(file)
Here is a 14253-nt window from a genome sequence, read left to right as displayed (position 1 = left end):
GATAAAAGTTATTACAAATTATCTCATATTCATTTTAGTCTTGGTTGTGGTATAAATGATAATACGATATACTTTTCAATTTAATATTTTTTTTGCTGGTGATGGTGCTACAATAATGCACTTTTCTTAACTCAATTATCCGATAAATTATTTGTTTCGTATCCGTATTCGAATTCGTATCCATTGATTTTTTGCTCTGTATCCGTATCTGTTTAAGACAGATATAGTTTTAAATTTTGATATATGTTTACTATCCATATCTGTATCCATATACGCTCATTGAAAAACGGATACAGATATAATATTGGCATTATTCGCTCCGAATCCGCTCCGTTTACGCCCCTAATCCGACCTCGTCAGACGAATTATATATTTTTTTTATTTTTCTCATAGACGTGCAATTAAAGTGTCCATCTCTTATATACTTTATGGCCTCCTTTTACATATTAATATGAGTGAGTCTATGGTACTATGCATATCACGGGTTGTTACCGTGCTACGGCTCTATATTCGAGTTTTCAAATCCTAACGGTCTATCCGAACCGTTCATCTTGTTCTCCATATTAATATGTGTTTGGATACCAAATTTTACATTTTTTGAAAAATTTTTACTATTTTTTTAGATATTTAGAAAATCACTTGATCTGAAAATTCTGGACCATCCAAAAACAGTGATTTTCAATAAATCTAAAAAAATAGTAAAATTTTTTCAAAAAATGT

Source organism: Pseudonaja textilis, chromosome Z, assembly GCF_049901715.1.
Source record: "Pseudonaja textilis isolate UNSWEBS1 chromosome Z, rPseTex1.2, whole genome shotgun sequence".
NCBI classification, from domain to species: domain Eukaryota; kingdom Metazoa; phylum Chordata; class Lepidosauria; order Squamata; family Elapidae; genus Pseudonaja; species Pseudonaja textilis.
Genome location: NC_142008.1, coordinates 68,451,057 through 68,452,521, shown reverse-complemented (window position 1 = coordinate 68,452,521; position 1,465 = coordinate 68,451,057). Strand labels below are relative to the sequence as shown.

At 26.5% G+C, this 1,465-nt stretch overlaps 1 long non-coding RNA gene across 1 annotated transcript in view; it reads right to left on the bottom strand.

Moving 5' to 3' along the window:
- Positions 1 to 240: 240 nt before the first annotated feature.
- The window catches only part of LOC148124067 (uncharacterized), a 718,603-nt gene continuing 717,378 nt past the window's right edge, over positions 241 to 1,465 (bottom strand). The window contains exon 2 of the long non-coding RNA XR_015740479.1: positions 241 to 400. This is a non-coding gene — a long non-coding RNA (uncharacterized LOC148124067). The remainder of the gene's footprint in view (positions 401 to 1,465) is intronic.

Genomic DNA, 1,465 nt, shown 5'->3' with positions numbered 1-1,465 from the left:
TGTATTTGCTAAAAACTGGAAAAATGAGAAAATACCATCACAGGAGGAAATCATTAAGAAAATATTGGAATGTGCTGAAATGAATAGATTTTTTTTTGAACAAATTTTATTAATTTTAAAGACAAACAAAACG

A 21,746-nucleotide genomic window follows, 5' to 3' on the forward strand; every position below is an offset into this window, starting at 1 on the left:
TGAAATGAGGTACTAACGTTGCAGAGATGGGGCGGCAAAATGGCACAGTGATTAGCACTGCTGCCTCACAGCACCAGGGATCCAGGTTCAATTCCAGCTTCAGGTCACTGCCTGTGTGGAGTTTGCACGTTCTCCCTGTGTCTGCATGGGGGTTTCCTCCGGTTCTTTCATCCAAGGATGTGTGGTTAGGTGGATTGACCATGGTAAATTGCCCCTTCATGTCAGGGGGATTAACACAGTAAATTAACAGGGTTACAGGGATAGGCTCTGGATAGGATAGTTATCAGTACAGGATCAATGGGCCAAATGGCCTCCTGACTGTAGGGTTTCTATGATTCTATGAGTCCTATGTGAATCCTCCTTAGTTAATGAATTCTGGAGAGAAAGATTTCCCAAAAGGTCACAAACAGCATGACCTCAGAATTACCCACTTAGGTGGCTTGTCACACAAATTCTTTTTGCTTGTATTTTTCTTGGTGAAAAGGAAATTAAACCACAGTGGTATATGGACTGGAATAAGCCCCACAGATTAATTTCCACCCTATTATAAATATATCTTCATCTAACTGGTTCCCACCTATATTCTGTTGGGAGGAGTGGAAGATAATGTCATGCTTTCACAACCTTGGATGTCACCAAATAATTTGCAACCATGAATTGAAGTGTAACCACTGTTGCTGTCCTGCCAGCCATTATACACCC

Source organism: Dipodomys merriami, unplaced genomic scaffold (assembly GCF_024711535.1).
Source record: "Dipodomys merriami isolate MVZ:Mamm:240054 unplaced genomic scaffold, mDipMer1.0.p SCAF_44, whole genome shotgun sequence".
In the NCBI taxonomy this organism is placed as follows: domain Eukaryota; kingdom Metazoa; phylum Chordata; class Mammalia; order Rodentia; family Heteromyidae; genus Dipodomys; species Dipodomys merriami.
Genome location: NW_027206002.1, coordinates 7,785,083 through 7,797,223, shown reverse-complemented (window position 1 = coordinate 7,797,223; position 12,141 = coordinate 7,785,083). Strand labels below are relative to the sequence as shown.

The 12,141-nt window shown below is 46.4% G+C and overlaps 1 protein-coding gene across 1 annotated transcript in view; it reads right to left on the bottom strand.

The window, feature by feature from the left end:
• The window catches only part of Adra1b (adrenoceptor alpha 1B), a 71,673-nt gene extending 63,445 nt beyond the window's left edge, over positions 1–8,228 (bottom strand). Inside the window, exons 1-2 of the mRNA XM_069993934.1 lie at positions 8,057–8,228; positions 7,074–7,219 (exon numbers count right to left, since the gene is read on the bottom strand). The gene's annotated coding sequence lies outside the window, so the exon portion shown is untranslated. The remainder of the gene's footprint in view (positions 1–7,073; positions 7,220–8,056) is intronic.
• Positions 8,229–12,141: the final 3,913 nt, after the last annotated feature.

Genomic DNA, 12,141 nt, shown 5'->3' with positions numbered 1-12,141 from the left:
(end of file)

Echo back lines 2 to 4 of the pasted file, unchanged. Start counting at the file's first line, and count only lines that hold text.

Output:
GATAAAAGTTATTACAAATTATCTCATATTCATTTTAGTCTTGGTTGTGGTATAAATGATAATACGATATACTTTTCAATTTAATATTTTTTTTGCTGGTGATGGTGCTACAATAATGCACTTTTCTTAACTCAATTATCCGATAAATTATTTGTTTCGTATCCGTATTCGAATTCGTATCCATTGATTTTTTGCTCTGTATCCGTATCTGTTTAAGACAGATATAGTTTTAAATTTTGATATATGTTTACTATCCATATCTGTATCCATATACGCTCATTGAAAAACGGATACAGATATAATATTGGCATTATTCGCTCCGAATCCGCTCCGTTTACGCCCCTAATCCGACCTCGTCAGACGAATTATATATTTTTTTTATTTTTCTCATAGACGTGCAATTAAAGTGTCCATCTCTTATATACTTTATGGCCTCCTTTTACATATTAATATGAGTGAGTCTATGGTACTATGCATATCACGGGTTGTTACCGTGCTACGGCTCTATATTCGAGTTTTCAAATCCTAACGGTCTATCCGAACCGTTCATCTTGTTCTCCATATTAATATGTGTTTGGATACCAAATTTTACATTTTTTGAAAAATTTTTACTATTTTTTTAGATATTTAGAAAATCACTTGATCTGAAAATTCTGGACCATCCAAAAACAGTGATTTTCAATAAATCTAAAAAAATAGTAAAATTTTTTCAAAAAATGT

Source organism: Pseudonaja textilis, chromosome Z, assembly GCF_049901715.1.
Source record: "Pseudonaja textilis isolate UNSWEBS1 chromosome Z, rPseTex1.2, whole genome shotgun sequence".